Medserver:

/installprops/medserver/lib/installed.propertes

 

#************************************************************

# The following properties override those found in *

# oware/lib/*.properties and *

# oware/medserver/lib/*.properties in order to establish *

# valid mediation properties for this installation. *

#************************************************************

 

## This property defines whether mediation listeners should make use of

## of high availablity or not.

## Possible values true - Listener come up in high availability mode(Forwarding/Standby)

## false - Listener come up independently.

com.dorado.mediation.listener.use.high.availability=false

##

##multicast message communication between agents for working in a peer environment.

com.dorado.mediation.listener.multicast.intercomm.address=226.0.0.26

oware.application.servers=193.35.184.175,193.35.184.170

This modification is typical for secure environments where multicast is restricted by a firewall.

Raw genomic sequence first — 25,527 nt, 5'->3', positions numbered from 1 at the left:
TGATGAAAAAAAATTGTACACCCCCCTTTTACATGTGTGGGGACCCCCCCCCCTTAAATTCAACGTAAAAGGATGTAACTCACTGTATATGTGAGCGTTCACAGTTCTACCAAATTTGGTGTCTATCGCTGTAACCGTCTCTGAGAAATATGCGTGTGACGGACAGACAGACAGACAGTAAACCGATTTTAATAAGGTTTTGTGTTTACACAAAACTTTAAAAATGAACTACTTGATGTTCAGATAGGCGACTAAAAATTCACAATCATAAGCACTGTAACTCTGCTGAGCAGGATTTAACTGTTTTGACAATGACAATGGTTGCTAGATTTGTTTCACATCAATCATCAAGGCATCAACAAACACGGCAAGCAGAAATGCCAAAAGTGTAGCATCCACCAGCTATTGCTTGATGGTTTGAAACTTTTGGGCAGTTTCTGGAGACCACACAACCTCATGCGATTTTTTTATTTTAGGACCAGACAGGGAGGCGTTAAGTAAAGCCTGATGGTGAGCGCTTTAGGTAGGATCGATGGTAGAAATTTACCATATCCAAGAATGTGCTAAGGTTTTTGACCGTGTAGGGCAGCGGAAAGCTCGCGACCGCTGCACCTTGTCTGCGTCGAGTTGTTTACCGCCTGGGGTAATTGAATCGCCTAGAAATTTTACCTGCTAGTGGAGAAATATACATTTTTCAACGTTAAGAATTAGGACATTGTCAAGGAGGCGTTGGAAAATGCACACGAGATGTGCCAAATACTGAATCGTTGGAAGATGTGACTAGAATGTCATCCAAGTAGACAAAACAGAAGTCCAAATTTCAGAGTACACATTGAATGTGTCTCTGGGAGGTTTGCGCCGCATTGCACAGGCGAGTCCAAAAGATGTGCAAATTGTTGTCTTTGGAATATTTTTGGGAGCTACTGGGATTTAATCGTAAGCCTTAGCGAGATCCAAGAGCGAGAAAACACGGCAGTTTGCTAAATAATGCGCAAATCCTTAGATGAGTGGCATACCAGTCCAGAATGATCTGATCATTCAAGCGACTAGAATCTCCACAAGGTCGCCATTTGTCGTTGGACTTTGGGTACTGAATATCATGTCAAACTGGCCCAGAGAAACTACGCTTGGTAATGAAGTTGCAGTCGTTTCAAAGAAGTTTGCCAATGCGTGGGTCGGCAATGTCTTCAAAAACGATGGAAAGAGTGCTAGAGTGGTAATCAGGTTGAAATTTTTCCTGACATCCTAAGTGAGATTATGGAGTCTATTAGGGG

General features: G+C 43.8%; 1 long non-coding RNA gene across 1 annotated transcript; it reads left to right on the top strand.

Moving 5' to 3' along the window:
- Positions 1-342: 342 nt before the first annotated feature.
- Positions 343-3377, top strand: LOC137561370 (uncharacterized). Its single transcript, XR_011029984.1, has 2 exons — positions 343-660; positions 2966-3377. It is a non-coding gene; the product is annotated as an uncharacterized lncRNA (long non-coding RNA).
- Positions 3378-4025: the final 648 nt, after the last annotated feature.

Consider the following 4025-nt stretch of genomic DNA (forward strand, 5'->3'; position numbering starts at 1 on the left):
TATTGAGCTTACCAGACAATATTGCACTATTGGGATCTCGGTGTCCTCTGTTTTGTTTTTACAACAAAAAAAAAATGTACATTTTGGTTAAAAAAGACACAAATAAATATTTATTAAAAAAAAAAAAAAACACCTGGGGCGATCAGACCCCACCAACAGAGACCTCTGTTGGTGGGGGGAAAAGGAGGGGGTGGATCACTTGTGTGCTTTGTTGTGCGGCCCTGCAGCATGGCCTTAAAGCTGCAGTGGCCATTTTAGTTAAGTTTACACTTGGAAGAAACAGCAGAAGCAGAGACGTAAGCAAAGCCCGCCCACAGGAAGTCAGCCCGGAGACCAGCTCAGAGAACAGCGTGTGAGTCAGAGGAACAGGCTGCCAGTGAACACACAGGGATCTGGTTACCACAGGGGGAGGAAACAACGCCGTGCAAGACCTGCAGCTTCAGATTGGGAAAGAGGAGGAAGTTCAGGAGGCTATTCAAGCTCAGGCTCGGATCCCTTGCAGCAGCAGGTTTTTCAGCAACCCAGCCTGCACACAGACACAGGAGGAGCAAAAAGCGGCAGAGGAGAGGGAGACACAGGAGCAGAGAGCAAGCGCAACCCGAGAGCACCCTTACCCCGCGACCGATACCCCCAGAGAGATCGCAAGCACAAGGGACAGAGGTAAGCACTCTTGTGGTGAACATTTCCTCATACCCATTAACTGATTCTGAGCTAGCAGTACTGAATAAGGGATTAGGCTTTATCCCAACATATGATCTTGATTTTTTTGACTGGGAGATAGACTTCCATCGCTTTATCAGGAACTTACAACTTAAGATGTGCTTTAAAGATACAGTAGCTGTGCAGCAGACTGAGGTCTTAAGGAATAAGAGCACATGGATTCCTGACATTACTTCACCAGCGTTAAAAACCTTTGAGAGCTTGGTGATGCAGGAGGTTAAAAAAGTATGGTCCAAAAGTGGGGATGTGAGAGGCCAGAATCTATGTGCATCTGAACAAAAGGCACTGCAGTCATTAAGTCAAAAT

If you use the oware.application.servers property, you must (comma-separated) list all available servers wherever you use it to bypass multicast.

An HA “cluster” consists of only two mediation servers. You can have more than two, but that just means more than one standby server exists. If you set the HAproperty to false, all clustered mediation servers are active at the same time, and any number of mediation servers can be in the same cluster.

5. If you are clustering servers, uncomment the SonicMQ lines of oware/lib/owjms.properties. (You must eventually do this on both java clients and servers.)